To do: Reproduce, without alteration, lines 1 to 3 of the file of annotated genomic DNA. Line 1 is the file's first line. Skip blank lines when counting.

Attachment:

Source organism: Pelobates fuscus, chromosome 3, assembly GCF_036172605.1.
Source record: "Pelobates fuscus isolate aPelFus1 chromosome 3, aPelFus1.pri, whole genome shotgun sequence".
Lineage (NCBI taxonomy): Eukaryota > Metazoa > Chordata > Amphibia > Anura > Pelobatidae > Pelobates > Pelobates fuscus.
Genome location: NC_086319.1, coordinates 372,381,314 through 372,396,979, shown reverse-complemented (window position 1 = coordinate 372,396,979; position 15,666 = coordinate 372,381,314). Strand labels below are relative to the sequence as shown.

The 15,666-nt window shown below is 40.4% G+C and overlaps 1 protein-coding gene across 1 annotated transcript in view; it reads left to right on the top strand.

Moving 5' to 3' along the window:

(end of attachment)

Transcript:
Source organism: Pelobates fuscus, chromosome 3, assembly GCF_036172605.1.
Source record: "Pelobates fuscus isolate aPelFus1 chromosome 3, aPelFus1.pri, whole genome shotgun sequence".
Lineage (NCBI taxonomy): Eukaryota > Metazoa > Chordata > Amphibia > Anura > Pelobatidae > Pelobates > Pelobates fuscus.